“You can’t judge a book by its cover.” Perhaps not, but covers send a message regardless. I see a book cover with a knife dripping blood on it. I get the message that it’s going to be a violent story. Our clothes are “covers” that make particular statements. I see a woman in Louboutin shoes, and I assume she’s wealthy. She may not be, but that’s the message. Our cars “wrapped around us” as we move through this world make statements also. Whether it’s new or old, high-end or junker, even the color can be an extension of ourselves. So what statement are you making when you invite a passenger into your car and he just about chokes. Or maybe he’s one of those “tell it like it is” types and says, “Did something die in here?” Odors are usually more obvious to others, but, really, you’ve noticed it yourself, haven’t you? So what’s smelling up your car?
So you don’t smoke, but there was that one time that you let a particularly distraught friend light up. Amazingly, that’s all it takes—one time. Cigarette smoke gets everywhere, into the air vents, into fibers. And it lingers. And lingers. And lingers.
Now, if you or a passenger has smoked something else (not saying what—we’ll keep that between the two of us), that smell also lingers. Some people liken it to skunk! An additional problem with that “scent” comes about if you get stopped for, say, a traffic violation. The police are well acquainted with it, and you could end up in worse trouble than you were before for rolling through a stop sign.
Trash and Leftover Food
You don’t have French fries strewn around your living room. Or fast food wrappers scattered about. So why have them in your car? When those smells get old, they are far from appetizing.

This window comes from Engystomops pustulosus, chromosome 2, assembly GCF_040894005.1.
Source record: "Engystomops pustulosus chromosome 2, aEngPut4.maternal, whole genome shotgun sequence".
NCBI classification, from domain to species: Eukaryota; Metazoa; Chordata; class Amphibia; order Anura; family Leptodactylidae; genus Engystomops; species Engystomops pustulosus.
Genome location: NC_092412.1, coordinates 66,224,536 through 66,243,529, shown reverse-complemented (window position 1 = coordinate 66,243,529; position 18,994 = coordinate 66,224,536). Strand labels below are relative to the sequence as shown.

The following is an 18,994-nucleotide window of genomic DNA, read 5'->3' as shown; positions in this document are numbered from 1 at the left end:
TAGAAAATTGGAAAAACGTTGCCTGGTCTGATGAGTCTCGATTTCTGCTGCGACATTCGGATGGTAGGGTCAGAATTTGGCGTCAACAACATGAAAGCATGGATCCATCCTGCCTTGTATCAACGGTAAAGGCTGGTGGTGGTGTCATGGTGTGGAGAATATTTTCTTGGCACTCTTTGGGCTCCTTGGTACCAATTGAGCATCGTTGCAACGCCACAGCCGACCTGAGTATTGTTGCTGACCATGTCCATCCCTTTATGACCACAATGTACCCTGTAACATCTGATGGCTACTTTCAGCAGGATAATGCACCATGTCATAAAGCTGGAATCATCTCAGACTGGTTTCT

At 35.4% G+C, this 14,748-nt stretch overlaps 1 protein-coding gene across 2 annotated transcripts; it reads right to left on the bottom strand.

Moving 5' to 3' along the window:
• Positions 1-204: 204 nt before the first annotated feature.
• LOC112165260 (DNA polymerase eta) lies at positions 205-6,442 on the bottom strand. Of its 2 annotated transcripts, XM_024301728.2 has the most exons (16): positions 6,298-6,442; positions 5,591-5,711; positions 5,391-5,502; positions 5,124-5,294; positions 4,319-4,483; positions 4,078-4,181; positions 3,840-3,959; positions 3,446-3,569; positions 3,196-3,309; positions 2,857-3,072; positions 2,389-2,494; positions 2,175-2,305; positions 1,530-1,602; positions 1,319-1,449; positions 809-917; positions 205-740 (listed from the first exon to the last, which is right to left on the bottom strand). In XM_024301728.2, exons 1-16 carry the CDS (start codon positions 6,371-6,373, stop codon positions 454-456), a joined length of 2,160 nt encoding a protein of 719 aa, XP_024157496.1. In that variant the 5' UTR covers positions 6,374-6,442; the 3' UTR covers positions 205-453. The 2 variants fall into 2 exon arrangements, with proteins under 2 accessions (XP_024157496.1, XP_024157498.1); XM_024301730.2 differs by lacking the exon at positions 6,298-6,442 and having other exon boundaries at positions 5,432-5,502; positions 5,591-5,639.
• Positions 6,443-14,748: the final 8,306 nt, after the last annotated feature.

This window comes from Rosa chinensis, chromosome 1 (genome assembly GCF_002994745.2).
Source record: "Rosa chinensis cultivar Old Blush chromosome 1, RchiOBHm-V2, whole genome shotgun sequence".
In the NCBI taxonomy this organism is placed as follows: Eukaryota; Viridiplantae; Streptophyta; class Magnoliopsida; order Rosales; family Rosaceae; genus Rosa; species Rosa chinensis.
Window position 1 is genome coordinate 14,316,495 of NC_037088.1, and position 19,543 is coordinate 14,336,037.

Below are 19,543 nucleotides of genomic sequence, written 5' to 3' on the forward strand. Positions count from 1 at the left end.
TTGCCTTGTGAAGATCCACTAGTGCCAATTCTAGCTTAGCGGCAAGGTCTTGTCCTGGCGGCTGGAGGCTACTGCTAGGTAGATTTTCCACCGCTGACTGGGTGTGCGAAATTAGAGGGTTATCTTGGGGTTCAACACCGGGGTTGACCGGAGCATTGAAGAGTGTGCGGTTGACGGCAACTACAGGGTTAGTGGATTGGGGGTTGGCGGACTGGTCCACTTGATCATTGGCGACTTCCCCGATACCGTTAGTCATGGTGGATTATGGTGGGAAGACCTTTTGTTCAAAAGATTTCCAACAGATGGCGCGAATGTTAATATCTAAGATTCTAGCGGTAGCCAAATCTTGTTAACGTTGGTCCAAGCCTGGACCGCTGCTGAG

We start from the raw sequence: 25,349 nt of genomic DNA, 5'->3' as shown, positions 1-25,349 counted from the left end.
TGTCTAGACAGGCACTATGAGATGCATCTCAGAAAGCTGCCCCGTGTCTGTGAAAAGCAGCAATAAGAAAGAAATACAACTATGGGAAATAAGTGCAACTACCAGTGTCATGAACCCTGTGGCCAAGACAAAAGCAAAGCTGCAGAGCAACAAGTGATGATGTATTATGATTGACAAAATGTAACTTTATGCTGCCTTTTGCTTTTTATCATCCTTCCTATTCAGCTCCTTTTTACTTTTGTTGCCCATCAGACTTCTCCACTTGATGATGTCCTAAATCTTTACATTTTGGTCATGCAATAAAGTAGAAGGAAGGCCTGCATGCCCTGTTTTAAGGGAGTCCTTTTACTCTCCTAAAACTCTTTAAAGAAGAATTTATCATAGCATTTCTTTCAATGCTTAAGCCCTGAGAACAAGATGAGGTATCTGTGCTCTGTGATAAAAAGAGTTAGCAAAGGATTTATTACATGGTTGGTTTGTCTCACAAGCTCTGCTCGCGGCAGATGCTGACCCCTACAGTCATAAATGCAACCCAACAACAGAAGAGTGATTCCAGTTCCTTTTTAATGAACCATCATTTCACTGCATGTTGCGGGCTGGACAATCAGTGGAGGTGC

I’m including spills here also. They’re somewhere in between trash and leftovers, I suppose. Coffee, for instance, smells so good when it’s fresh and hot. And so putrid when it’s old and sunk into the carpet or upholstery. “Don’t cry over spilt milk.” You will want to if a potential employer or your dream girl gets into your car. It’s a terribly sour smell—stomach turning to many.
Water can get into the interior of your car through a window opened even a crack in a heavy rainstorm, a poorly fitted door or sun roof, trunk lid or hatch back. Water provides a perfect breeding ground for mold. What you may smell is MVOC (mold volatile organic compound) gases produced by some species of mold, and it’s obnoxious. The smell may stay around even after the actual mold has been removed, because the gases are in the seats, carpeting and headliner—even if those items were never wet and moldy.
Mold is more than an unpleasant odor for some people. For your passengers who have respiratory problems, compromised immune systems or similar issues, for the elderly and infants, exposure to high levels of MVOC gases can pose serious health risks.
If you were at one point on your way to the laundromat, please get there and get those clothes out of your car. Or maybe you like to have your gym bag handy—for whenever the mood strikes. Not a good idea to keep it in your car. If you are an athlete, do you remember how your high school locker smelled? If you are not an athlete, even worse when you got whiffs of them as you walked by.
Mice love cars. They’re dry and safe and comfy. The glove compartment is a particularly valuable piece of mouse real estate. But they can make themselves at home nearly anywhere: HVAC ducts, door panels, under the seats, in the trunk. Once you’ve smelled rodent, you’ll know it forever, especially if they die there and decompose. Oh, boy! And like other odors discussed here, you can remove the source, in this case the rodent (dead or alive) and the odor remains.
Call The Odor Guys
Put your best self forward. It doesn’t matter if your car is new or old, tricked out or junked up, a clean-smelling, and clean, car will make a powerful positive message about you. Besides that, if you have people that you drive around, it’s the considerate thing to do.
We have the equipment and experience to remove these odors from your vehicle. Give us a call at 207-839-9111 or drop us an email.